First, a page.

appeal filed by IIUI though its lawyer Rehanud Din Golra after hearing arguments
from both sides.
Making secretary ministry of education and secretary
IBCC as respondents the head of the Iqra Centre for Technical Education, an
affiliate institute of IIUI maintained that the LHC in its earlier decision
could not appreciate certain facts.
The university maintained that the
IBBC had decided in November 2007 to recognise the diploma in associate
engineering as equivalent to FSc pre-engineering after getting comments from
National Institute of Science and Technology and National Vocat-ional and
Technical Education Commission but withdrew its decision in July 2009.
In his argument the lawyer maintained that since the university was
authorised to introduce technical courses after thorough inspection of its
curricula and laboratories, the IBBC under the law should recognise the diploma
equivalent to certificates. If it was not recognized, 2,000 students of the
university would suffer as they could not be able to either get further
admission or jobs in other countries.
On the other hand, the IBBC
contended that the university should first get its institute affiliated with any
examination board and the examination should be conducted by the board instead
of the university. The DAE students can be given equivalence only if their
examination was conducted by a board. Dawn
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Fake UET notification
Lahore: Punjab Governor Salman Taseer, taking serious notice of the fake
notification regarding appointment of acting vice-chancellor of the University
of Engineering and Technology (UET), Lahore, has directed the IG Police, Punjab,
to investigate the matter and take strict action against the person
According to a handout issued on Tuesday, the governor took
notice of the issuance of a fake notification by an anonymous person having
emblem of the Governor's Secretariat to the media.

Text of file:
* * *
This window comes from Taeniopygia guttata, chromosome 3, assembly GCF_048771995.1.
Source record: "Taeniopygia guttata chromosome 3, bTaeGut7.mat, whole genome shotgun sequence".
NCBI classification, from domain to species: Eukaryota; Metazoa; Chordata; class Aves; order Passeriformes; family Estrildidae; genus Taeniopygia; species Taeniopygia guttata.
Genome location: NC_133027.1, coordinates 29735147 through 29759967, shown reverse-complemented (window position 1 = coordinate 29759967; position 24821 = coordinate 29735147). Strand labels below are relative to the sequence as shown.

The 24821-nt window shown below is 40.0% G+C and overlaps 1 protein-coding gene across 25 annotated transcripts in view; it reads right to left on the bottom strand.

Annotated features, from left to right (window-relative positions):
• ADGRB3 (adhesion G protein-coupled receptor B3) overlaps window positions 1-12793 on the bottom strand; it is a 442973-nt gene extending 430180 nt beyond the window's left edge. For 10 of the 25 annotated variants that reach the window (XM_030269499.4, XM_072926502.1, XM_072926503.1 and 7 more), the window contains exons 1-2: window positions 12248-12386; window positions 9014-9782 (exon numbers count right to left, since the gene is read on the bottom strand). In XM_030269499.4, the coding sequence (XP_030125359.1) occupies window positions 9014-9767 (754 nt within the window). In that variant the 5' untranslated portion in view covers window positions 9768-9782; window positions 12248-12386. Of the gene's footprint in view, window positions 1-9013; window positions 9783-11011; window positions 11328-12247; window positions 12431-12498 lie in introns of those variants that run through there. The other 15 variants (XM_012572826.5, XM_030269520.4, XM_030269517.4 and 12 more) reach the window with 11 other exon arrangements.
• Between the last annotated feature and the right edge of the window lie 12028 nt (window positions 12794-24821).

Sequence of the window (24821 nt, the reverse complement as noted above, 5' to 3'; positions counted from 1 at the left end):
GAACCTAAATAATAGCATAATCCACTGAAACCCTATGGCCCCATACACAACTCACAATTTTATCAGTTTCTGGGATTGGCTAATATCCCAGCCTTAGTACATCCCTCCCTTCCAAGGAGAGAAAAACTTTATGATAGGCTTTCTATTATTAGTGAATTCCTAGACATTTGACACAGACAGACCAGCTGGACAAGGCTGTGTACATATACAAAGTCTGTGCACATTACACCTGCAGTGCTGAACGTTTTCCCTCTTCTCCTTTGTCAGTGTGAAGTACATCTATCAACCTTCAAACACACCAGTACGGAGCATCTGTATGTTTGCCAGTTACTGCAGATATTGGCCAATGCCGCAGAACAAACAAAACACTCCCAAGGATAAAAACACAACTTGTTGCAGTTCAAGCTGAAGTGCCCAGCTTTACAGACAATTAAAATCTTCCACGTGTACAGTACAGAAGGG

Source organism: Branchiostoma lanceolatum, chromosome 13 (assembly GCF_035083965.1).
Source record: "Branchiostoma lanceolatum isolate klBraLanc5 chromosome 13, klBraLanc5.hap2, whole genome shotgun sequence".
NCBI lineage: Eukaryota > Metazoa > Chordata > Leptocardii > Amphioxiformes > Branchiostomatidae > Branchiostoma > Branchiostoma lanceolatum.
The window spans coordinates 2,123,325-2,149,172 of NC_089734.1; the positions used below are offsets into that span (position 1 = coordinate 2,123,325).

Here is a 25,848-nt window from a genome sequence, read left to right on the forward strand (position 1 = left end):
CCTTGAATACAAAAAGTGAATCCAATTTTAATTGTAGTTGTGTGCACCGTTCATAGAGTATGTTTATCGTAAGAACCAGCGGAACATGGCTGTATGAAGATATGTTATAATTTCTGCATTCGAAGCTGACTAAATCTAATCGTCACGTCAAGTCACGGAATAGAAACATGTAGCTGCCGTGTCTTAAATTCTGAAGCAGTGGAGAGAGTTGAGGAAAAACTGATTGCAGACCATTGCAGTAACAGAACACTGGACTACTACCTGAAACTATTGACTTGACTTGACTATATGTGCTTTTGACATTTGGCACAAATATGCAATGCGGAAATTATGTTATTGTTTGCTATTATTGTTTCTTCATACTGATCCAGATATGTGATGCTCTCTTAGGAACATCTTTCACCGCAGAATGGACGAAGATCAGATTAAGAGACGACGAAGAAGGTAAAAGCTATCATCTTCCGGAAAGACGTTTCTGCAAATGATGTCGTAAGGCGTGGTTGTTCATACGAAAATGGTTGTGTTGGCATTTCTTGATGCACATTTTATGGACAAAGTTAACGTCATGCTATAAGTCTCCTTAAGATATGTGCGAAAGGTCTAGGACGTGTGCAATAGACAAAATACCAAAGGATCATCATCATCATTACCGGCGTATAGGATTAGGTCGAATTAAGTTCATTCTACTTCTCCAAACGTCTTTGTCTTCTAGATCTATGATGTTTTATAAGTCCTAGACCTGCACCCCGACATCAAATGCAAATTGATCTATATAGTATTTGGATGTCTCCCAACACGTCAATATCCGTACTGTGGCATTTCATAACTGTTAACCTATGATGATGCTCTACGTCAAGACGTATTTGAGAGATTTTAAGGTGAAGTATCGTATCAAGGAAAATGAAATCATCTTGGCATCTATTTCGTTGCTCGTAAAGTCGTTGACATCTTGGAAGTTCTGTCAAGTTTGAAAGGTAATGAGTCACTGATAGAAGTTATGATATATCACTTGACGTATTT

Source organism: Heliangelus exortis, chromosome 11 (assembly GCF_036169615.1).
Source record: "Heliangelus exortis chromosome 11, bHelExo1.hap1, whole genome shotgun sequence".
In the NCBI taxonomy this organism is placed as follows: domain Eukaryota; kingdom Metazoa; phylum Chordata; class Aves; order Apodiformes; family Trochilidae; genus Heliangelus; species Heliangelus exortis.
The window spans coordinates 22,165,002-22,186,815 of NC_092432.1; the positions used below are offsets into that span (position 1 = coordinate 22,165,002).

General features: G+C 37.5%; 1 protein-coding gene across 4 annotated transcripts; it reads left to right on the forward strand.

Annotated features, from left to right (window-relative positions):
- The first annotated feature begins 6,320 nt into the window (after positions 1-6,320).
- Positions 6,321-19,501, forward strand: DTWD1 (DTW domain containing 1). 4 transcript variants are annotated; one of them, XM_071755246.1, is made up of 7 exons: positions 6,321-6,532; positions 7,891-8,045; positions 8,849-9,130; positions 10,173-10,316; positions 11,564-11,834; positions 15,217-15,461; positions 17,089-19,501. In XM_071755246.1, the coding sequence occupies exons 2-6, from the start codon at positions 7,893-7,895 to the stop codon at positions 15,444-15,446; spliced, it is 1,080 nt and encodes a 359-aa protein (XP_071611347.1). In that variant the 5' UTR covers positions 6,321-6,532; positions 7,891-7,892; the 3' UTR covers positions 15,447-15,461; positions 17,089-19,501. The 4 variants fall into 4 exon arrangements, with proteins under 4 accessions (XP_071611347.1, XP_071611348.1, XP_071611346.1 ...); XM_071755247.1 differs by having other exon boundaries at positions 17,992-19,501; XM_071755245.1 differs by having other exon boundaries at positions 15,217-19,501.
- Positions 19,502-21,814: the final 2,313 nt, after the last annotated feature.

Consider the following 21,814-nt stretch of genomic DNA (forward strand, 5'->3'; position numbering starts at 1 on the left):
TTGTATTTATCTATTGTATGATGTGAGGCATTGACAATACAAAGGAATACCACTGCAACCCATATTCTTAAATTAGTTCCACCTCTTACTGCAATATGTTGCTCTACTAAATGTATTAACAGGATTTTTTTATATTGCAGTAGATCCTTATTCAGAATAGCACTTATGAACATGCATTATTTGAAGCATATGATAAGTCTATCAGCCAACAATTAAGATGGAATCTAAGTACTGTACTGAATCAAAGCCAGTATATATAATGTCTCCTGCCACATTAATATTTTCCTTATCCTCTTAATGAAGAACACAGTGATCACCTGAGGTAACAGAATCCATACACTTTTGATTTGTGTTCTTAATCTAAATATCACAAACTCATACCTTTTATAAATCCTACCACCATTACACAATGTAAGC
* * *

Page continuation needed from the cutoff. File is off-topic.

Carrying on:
The spokesman for the
Governor's House also requested the media to verify the facts before publishing
or telecasting any misleading news.
According to the fake notification,
a UET faculty member Prof Dr Yousaf Awan was appointed the acting VC for a
period of six months.
It is pertinent to mention here that tenure of the
incumbent UET VC Lt Gen (r) Muhammad Akram Khan is going to expire on February
28, 2010. As per the tradition in practice, an acting VC is appointed till the
time the VC Search Committee finds a suitable candidate and a permanent VC is
The officials of the Punjab Higher Education Department are of the
view that appointment of the acting VC is made on advice of the chief minister
while a notification is issued by the department.
The Monday's notification had
also created unrest among the officials of the department who had termed it
illegal. The news
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PILAC Urdu speaking officer
Lahore: The Punjab government has appointed an Urdu speaking
officer – who is not at all familiar with the Punjabi language – as the head of
the Punjab Institute of Language, Art and Culture (PILAC), sources
Dr Liaquat Ali Niazi, the director general of PILAC, retired from
active duty last week. Although Niazi was a District Management Group (DMG)
officer in BS-20, he was known to have considerable knowledge of the Punjabi
language, art and culture.
Sources said he could fluently speak and write
Punjabi. On his retirement, the Services and General Administration Department